Basically the Unix philosophy got to its limits because computers started doing all sorts of things that the original model never considered. It lost it's structure and philosophy as it adapted and exceptions became more common than the rule, and decisions that now weren't the best one had to be kept to not loose existing features. But nowadays we have a better system to solve it, one that has proven it self time and time again. I think it would be interesting to build an OS that was like this from the beginning. Unix-like scenarios could be allowed, as Unix is simply a special case of the model.
I am also preparing new node (sub-page) that should work as a directory to all articles about structured systems.
Object wiki update
Small progress was made on the object wiki, but I couldn't allocate much time to working on it. I think that I managed maybe something like four hours over last two weeks.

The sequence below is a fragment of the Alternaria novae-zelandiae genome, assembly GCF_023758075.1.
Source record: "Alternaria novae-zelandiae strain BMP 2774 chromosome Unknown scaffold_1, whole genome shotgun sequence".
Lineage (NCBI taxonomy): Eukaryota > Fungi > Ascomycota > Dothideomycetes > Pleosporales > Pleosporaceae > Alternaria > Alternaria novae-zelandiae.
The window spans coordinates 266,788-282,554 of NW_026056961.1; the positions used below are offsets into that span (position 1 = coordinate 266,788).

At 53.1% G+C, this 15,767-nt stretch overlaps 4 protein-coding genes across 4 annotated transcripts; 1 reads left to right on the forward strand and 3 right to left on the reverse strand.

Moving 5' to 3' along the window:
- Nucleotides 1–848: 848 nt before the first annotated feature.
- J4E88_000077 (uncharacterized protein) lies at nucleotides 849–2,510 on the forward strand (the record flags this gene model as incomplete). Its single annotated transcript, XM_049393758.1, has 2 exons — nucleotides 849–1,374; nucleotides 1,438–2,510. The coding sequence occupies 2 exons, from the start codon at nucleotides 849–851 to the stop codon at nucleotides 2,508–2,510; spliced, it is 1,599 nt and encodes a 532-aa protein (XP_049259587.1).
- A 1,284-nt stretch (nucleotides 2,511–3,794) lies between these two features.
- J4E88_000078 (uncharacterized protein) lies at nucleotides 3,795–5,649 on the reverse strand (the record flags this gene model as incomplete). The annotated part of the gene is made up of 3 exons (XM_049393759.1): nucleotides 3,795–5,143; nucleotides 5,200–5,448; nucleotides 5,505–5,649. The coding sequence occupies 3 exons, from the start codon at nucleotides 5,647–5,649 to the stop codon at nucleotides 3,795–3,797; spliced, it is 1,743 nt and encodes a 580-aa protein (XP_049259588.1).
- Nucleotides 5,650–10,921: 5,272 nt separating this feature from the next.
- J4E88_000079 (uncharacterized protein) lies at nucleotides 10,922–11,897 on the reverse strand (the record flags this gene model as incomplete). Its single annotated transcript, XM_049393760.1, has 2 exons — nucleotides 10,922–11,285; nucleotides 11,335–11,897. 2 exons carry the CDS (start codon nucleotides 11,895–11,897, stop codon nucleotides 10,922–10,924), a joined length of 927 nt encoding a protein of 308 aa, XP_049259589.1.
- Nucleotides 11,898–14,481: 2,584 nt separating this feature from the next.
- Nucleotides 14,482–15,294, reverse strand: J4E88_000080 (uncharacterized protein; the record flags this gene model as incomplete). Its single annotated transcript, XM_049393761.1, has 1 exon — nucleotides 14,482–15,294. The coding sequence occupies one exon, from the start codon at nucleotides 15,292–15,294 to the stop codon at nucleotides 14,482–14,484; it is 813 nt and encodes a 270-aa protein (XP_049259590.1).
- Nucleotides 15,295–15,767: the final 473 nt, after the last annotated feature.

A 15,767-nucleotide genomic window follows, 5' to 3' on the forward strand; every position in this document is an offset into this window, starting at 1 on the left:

I've finished Blindsight, again, for the third time. This time in Czech language. This may very well be the best sci-fi book I've ever read.
I don't understand the art of choosing irrelevant and ugly image for the front cover of the book, which is so prevalent in the Czech book culture. We are very small country (only 10M citizens) and people here in the book business are doing great job translating a lot of books from other languages. Why are you then using this random generic shit, which has really nothing to do with the content of the book? Why is there a female robot? Why does it look like cheap sci-fi from the 80's?